- the fine, fluffy stuff found underneath a goose or duck's feathers. Down has the best warmth-to-weight ratio of any insulator, natural or synthetic. In addition, it wicks moisture, breathes and has excellent resilience & longevity. The signature puffer/quilted look comes from strategic stitching that prevents clumping, leaving cold, bare patches in other areas.
Selecting a Down Jacket
Fill Power Rating -
the number of cubic inches occupied by 1 ounce of down. The higher, the better: you'll want 500 at the very least. If fill power rating is unspecified, you're probably getting 75% down at most.
the percentage of down vs. feathers. You want more of the light, fuzzy stuff as opposed to rigid feathers that can stick out & poke you. The higher the grade, the warmer and less bulky it'll be. Allergy sufferers should also be wary that even if the feathers don't trigger a reaction, a lower-grade down can collect dust & other particles during processing that may be bothersome.
With some TLC a down jacket can last a lifetime. Make sure to dry-clean or use specially formulated detergents when washing. To put the "puff" back in your puffer jacket, throw it in the dryer with a tennis ball and put on a low/delicate cycle.
Indicates down thickness & quality. Look for "high loft" which uses finer, puffier down & creates the most warmth.
Type of Down -
goose down is finer & serves as a better insulator than duck (but is also more expensive)
- stands for "Durable Water Repellent". DWR is a chemical coating and is often applied in addition to waterproof fabrics, but can also be purchased as a spray. Look for "DWR-coated/ DWR-treated" in any outerwear or technical shells that claims to be waterproof, but also know that it will wear off overtime and may need to be re-treated.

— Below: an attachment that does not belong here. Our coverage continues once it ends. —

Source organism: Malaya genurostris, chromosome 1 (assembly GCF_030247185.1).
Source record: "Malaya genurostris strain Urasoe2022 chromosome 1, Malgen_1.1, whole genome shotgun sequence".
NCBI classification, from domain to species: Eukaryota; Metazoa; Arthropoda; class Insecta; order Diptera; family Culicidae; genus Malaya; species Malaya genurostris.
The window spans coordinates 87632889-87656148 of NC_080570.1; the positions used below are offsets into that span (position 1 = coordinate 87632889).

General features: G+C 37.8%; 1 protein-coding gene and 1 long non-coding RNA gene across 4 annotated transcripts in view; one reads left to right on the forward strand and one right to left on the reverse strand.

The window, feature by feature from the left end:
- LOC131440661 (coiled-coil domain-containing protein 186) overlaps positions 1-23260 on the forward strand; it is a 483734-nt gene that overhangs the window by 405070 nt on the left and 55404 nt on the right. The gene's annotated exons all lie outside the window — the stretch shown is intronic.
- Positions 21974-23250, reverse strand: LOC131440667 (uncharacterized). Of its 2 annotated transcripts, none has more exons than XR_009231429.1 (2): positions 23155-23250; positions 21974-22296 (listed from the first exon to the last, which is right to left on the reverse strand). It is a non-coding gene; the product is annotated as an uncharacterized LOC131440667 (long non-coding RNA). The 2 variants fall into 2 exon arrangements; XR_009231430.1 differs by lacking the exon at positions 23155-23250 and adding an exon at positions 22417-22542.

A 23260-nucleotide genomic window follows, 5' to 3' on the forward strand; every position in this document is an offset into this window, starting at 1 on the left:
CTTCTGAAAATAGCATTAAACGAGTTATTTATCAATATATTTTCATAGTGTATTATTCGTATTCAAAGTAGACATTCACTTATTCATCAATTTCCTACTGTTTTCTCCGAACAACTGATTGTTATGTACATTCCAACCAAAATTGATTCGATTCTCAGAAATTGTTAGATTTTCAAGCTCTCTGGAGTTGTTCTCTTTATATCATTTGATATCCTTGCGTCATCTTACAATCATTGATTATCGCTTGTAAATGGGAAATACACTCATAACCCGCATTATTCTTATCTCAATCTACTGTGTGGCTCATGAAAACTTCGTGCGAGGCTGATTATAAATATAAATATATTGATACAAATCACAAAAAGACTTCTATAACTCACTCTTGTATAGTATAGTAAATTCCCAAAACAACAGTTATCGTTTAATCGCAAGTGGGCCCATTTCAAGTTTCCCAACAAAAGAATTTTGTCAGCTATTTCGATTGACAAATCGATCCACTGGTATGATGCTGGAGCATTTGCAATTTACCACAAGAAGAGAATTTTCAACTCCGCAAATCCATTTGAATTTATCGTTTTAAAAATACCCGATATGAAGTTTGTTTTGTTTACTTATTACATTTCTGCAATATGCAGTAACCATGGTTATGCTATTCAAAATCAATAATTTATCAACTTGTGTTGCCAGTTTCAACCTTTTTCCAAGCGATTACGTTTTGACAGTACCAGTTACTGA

- can refer to a garment's materials and/or production method. Suggests the fiber is natural, renewable, or sustainable and/or the dyes/treatments are made of little to no chemicals. It could also indicate patterns/production methods that create less waste. There is no textile industry standard for the term though, so what's considered to 'have less of an impact on the environment' is at the manufacturer's own discretion.
Fully Taped Seams
- every seam in the garment is reinforced (as opposed to only "critical" areas). A layer of waterproof material is placed between the overlapping fabrics and then double stitched to ensure extra protection from any wind or water that might find its way through.
- acts as seal or shield from the elements at vulnerable openings in your gear. Fleece/knit neck gaiters cover the space between your collar & beanie, a jacket's interior waist gaiter protects gaps between your jacket & pants, and wrist gaiters on gloves/mitts overlap your sleeves to guard your arms/hands.
- the most well known name in waterproof & breathable fabric. It's guaranteed performance is based on a patented process that combines 3 layers. The surrounding layers vary depending on garment, (commonly a nylon outer layer & fleece inside) but the common component is the Gore-Tex "membrane" or middle layer. This layer is a treated, microfiber fabric with densely packed pores that are too small to let water droplets in, but allow smaller, water vapors to pass through.
- a zipper/set of snaps on the inside of your outerwear that binds the jacket and pant together. Best for battling conditions like deep powder or harsh, windy weather
- a cinched, elastic waist in a jacket's interior that can be fastened to keep snow from going up the front or back. Comes in handy for deep powder days, unwelcome gusts of wind, or frequent falls.
- fabric with a unique, multi-colored look. The effect is created using yarns that have been treated with 2 or more dyes, so the horizontal color variation in each piece goes all the way down to the stitching. It's often associated w/ a psychedelic, 70's look, but depending on technique can produce a variety of styles.
Storm Flap/Zipper Shield
- an extended fabric tab that covers your zipper, often secured with snap or magnetic closures. Useful for keeping wind and water from getting through a zipper's teeth.
- jackets stuffed with a man-made poly-fiber fill. Fibers are usually spun from polyester and are more affordable, more waterproof, and easier to take care of than down. They have a lower warmth-to-weight ratio though, so expect synthetic-filled styles to be slightly heavier/bulkier than down jackets. Common brands are Primaloft, Thermolite, Thinsulate, but there are also many brand-specific versions.